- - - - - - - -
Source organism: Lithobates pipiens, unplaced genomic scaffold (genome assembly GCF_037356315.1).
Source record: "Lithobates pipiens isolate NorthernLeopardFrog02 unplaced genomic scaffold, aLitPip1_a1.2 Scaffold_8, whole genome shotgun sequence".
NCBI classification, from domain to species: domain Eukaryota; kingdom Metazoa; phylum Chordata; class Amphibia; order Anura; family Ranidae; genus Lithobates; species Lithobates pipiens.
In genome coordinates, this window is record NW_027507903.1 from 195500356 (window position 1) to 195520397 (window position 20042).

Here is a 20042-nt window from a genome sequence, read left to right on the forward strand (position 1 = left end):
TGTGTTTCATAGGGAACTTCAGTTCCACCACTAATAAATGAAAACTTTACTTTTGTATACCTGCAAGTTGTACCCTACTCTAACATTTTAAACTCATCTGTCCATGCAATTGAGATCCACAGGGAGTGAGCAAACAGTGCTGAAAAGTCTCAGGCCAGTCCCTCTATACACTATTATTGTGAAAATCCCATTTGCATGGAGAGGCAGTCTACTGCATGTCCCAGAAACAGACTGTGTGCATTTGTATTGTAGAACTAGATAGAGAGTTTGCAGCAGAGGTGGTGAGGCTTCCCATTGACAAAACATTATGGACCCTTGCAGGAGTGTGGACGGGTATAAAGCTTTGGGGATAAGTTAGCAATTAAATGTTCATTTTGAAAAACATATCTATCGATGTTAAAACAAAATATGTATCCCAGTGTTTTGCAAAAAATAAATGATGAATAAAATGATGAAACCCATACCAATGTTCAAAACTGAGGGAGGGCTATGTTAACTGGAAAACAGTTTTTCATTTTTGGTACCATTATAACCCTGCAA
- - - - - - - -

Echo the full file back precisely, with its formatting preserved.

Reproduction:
Source organism: Lithobates pipiens, unplaced genomic scaffold (genome assembly GCF_037356315.1).
Source record: "Lithobates pipiens isolate NorthernLeopardFrog02 unplaced genomic scaffold, aLitPip1_a1.2 Scaffold_8, whole genome shotgun sequence".
NCBI classification, from domain to species: domain Eukaryota; kingdom Metazoa; phylum Chordata; class Amphibia; order Anura; family Ranidae; genus Lithobates; species Lithobates pipiens.
In genome coordinates, this window is record NW_027507903.1 from 195500356 (window position 1) to 195520397 (window position 20042).

Here is a 20042-nt window from a genome sequence, read left to right on the forward strand (position 1 = left end):
TGTGTTTCATAGGGAACTTCAGTTCCACCACTAATAAATGAAAACTTTACTTTTGTATACCTGCAAGTTGTACCCTACTCTAACATTTTAAACTCATCTGTCCATGCAATTGAGATCCACAGGGAGTGAGCAAACAGTGCTGAAAAGTCTCAGGCCAGTCCCTCTATACACTATTATTGTGAAAATCCCATTTGCATGGAGAGGCAGTCTACTGCATGTCCCAGAAACAGACTGTGTGCATTTGTATTGTAGAACTAGATAGAGAGTTTGCAGCAGAGGTGGTGAGGCTTCCCATTGACAAAACATTATGGACCCTTGCAGGAGTGTGGACGGGTATAAAGCTTTGGGGATAAGTTAGCAATTAAATGTTCATTTTGAAAAACATATCTATCGATGTTAAAACAAAATATGTATCCCAGTGTTTTGCAAAAAATAAATGATGAATAAAATGATGAAACCCATACCAATGTTCAAAACTGAGGGAGGGCTATGTTAACTGGAAAACAGTTTTTCATTTTTGGTACCATTATAACCCTGCAA